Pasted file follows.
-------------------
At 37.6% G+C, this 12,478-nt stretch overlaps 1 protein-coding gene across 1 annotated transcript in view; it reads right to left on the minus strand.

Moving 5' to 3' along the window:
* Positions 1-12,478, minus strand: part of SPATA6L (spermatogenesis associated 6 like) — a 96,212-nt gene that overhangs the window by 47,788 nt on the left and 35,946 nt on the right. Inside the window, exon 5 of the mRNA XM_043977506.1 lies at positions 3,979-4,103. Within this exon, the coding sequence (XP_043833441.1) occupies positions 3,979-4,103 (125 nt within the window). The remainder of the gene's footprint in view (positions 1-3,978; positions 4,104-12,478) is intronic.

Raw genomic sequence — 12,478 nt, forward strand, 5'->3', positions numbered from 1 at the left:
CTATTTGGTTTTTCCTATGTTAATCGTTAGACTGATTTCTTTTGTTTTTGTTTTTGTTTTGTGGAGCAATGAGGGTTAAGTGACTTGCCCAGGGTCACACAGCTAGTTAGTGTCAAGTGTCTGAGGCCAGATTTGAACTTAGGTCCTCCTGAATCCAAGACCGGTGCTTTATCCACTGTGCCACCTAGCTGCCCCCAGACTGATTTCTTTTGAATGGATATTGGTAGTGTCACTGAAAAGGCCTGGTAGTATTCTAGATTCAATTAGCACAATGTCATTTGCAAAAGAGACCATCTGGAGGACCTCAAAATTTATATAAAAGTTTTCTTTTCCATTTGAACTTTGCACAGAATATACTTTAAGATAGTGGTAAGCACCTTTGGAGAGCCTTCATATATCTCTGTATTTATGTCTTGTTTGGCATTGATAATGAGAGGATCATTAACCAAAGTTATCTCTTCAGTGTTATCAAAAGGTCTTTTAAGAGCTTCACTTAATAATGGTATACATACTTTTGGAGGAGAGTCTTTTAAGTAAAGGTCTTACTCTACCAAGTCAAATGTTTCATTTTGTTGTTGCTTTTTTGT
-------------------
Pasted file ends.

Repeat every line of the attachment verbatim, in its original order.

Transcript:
At 37.6% G+C, this 12,478-nt stretch overlaps 1 protein-coding gene across 1 annotated transcript in view; it reads right to left on the minus strand.

Moving 5' to 3' along the window:
* Positions 1-12,478, minus strand: part of SPATA6L (spermatogenesis associated 6 like) — a 96,212-nt gene that overhangs the window by 47,788 nt on the left and 35,946 nt on the right. Inside the window, exon 5 of the mRNA XM_043977506.1 lies at positions 3,979-4,103. Within this exon, the coding sequence (XP_043833441.1) occupies positions 3,979-4,103 (125 nt within the window). The remainder of the gene's footprint in view (positions 1-3,978; positions 4,104-12,478) is intronic.

Raw genomic sequence — 12,478 nt, forward strand, 5'->3', positions numbered from 1 at the left:
CTATTTGGTTTTTCCTATGTTAATCGTTAGACTGATTTCTTTTGTTTTTGTTTTTGTTTTGTGGAGCAATGAGGGTTAAGTGACTTGCCCAGGGTCACACAGCTAGTTAGTGTCAAGTGTCTGAGGCCAGATTTGAACTTAGGTCCTCCTGAATCCAAGACCGGTGCTTTATCCACTGTGCCACCTAGCTGCCCCCAGACTGATTTCTTTTGAATGGATATTGGTAGTGTCACTGAAAAGGCCTGGTAGTATTCTAGATTCAATTAGCACAATGTCATTTGCAAAAGAGACCATCTGGAGGACCTCAAAATTTATATAAAAGTTTTCTTTTCCATTTGAACTTTGCACAGAATATACTTTAAGATAGTGGTAAGCACCTTTGGAGAGCCTTCATATATCTCTGTATTTATGTCTTGTTTGGCATTGATAATGAGAGGATCATTAACCAAAGTTATCTCTTCAGTGTTATCAAAAGGTCTTTTAAGAGCTTCACTTAATAATGGTATACATACTTTTGGAGGAGAGTCTTTTAAGTAAAGGTCTTACTCTACCAAGTCAAATGTTTCATTTTGTTGTTGCTTTTTTGT